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Dealing with Disappointment

by | Aug 26, 2023

Disappointment is one of the most frequently experienced emotions, often with high intensity.  However, few of us really know how to deal with it.  Let’s dive into where disappointment comes from as well as how to process it and communicate about it. 

Check Your Expectations

We all have relational desires and needs.   The desire for love is not wrong, it’s when you expect love in a certain way or demand it in a certain way that it becomes an issue to manage.

Humans fall short.  Our partners fall short.  We fall short. Mistakes are guaranteed.  We often paint a picture in our minds of how things will go and how they will look. We tend to visualize an entire scenario, conversation, or outcome that hasn’t played out yet.  Often, it doesn’t end up looking like that picture, sometimes not at all.  Brene Brown says that the more significant the expectations, the more significant the disappointment. 

Have Awareness

Realize you’re having an emotional feeling or reaction to an existing set of expectations. This can look or feel like a pushed button, disappointment, anger, heart racing, an urge to hide, craving comfort, numbness, stomach in knots, etc. Don’t offload these.  Don’t act out or shut down but lean in and get curious.  Just recognize it.   And feel it. 

Develop an awareness about your thinking, feelings, and behaviors and know that they are connected. Address all three as equally important parts of a whole.  Fear can sometimes get in the way of doing this. We don’t like how difficult emotions feel and we’re worried about where they will go or what people might think. We don’t know what to do with it. It can feel terrible. It can feel exposing or even risky.  Our instincts can be to run from the emotions. Most of us were never taught how to hold discomfort, sit with it, or communicate it, only how to discharge or dump it.

Acknowledge that picture that you painted.  Notice reality looks different. 

Be Realistic

There’s always an ideal (what you want to happen) and the real (what actually ends up happening).  It’s important to acknowledge both and also to grieve the difference between the two.  We can’t heal if we can’t grieve; we can’t forgive if we can’t grieve.  We run from grief because loss scares us yet our hearts reach toward grief because the broken parts want to mend.  It’s helpful to have a reality check and dig into the intentions driving the expectations (that are leading to the disappointment).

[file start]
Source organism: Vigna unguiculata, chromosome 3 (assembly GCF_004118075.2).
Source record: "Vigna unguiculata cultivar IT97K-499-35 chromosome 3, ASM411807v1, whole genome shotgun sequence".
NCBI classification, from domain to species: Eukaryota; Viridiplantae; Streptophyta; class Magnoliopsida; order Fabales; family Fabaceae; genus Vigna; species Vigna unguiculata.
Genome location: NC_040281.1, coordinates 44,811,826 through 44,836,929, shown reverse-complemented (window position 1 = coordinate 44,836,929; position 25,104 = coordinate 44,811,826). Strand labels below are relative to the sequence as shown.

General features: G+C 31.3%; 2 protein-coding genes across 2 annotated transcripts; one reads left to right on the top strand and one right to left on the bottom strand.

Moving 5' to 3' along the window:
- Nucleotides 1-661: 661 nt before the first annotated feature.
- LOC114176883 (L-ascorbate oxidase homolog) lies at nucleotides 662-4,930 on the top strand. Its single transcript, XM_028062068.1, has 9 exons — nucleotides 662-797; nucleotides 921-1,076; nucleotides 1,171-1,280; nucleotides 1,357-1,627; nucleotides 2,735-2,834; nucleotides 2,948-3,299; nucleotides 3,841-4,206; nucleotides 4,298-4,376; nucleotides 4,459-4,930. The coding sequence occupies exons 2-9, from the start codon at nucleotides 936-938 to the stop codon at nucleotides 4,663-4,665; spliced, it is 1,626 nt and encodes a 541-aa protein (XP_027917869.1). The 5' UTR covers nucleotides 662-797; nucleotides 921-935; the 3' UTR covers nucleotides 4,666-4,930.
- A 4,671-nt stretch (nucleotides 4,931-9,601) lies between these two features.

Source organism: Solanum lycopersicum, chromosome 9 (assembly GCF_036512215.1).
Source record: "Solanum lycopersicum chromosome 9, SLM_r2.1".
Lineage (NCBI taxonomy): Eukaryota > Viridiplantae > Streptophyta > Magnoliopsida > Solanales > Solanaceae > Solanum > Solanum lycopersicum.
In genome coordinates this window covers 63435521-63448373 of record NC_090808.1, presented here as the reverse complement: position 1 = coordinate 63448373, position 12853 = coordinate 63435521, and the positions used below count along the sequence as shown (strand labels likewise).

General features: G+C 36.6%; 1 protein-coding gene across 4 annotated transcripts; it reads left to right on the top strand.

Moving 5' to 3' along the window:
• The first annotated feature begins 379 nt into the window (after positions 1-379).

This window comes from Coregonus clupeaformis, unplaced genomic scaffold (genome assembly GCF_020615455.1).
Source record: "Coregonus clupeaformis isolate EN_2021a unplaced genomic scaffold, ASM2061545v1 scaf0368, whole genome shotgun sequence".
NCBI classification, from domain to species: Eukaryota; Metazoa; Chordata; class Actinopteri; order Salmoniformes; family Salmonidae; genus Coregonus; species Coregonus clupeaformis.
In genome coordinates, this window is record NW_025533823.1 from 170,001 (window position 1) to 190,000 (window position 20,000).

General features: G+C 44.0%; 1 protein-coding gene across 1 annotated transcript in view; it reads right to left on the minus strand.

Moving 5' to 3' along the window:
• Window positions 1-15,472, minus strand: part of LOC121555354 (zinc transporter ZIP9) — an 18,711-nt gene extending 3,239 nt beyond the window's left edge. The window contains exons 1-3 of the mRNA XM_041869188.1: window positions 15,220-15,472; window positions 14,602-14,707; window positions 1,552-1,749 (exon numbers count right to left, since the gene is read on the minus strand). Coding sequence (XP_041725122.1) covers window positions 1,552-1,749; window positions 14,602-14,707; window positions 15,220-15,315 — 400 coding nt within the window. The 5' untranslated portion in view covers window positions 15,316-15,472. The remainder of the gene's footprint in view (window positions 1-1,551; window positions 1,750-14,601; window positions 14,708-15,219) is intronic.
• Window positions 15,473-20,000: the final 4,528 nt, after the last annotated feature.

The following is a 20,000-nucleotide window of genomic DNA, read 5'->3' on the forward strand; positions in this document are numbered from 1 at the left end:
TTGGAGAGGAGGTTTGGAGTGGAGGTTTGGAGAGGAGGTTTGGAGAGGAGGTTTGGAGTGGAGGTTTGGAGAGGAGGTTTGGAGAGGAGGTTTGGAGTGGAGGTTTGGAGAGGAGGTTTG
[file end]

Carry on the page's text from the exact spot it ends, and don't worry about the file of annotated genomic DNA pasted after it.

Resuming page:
Helpful questions to consider (adapted from “Atlas of the Heart“): 

Do you have a painting/movie in your head?

What do you want to happen?

What will this mean to you?

Are you setting expectations that are outside of your control?

Have you shared your expectations?

Have you asked anyone what they want/need?

Will you be okay if the other person doesn’t respond/act the way you hope they will?

Rumble With Your Disappointment

There isn’t a single person who hasn’t needed to process through (or rumble as Brown refers to it in “Rising Strong“) their expectations, disappointment, and resentment. It’s a standing rumble for most of us.  Rumbling with disappointment, expectations, and resentment is a necessary process in order to get to a place of healing, freedom, and contentment.  It’s important to realize that phrases like “I just thought,” “but I wanted,” and “I counted on this happening” are a slippery slope to disappointment.

Stealth expectations are sneaky expectations that often coast along under the radar, making themselves known only after they have bombed something we had high hopes for. 

If your story is full of questions or confusion, there is likely a story of stealth expectations at play and the disappointment they have produced.

Blame often follows disappointment.  Whether it’s self-blame or pointing the finger at someone else, blame is usually near disappointment.  Let blame be an indicator to pause and consider your expectations and disappointment.   Don’t underestimate the damage it can inflict on your spirits.   A lifetime of unexplored disappointments can make you bitter and stored-up resentment can be toxic.